“Sisters, why do we ask? Why do we ask if we are worthy? Why do we ask if we are expendable? Why do we seek approval? Why do we ask for protection? It has not come. It may never come. I wish it were otherwise. I believe we deserve better. I believe God wants better for us. But the asking orients our movement in particular ways that our own history shows to be of dubious benefit to women’s leadership and autonomy. Let us remember the profound lesson of Linda King Newell’s essay “A Gift Given, A Gift Taken Away”: it was when Mormon women started asking, seeking approval from Church hierarchy to give blessings of healing and before childbirth, that’s when the power was lost. We will not find equality by waiting for approval from headquarters. We must find our leadership within ourselves, in our relationship to God, and in taking responsibility for meeting the needs of our people.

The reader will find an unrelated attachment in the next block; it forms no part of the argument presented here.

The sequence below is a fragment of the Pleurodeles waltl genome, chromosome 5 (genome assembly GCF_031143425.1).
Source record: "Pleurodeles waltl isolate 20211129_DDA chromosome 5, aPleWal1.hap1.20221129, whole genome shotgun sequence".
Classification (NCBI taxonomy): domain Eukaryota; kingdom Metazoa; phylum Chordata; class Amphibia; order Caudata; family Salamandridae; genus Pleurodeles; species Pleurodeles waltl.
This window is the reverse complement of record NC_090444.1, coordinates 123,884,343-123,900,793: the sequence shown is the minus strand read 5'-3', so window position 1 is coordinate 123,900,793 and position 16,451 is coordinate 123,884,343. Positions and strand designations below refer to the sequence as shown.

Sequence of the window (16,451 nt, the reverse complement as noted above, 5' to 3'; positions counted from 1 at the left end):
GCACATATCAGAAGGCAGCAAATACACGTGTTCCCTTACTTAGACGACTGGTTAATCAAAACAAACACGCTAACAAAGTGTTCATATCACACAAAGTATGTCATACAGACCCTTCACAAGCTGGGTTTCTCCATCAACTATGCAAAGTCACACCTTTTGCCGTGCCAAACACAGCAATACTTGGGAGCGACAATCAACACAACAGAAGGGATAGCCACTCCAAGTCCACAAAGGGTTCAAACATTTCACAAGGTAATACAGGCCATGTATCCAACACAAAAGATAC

I think of Lowell Bennion’s favorite saying, from the Bhagavad Gita, “To action alone thou has a right, not to its fruits.” The fruits of our feminist labors must not be measured in terms of our ability to move a few powerful men in the Church Office Building, or gather information about them, or work our privileged connections to them, or make them in anyway the object of our focus. They have their work to do; let us do ours. Let us turn instead to our sisters, our mothers, our daughters—worldwide, of every color. What are the issues that connect Mormon women across class and continent? Where are we vulnerable? Where are lives precarious? What are our needs? There is leadership to be claimed in naming and organizing around those needs and identifying and criticizing the exclusionary power structures that have created them. That independence of vision, that resilience in the face of what will surely be continuing cycles of retrenchment, that must be our charge for the next forty years. That is prophetic leadership. With or without approval. With or without ordination.”
Joanna Brooks, Exponent II Retreat, 2014
Why do we ask? We do it all the time. We ask to hold our babies during their blessings. We ask to teach a lesson about Christ (instead of the Book of Mormon witnesses) on Easter Sunday. We ask to meet with the Bishop, and then we ask again to implement changes on the ward level to make women more visible. We ask for food orders. We ask for funds. We ask for power, and we ask for authority.
There have been times when we haven’t asked – we’ve just done.Read More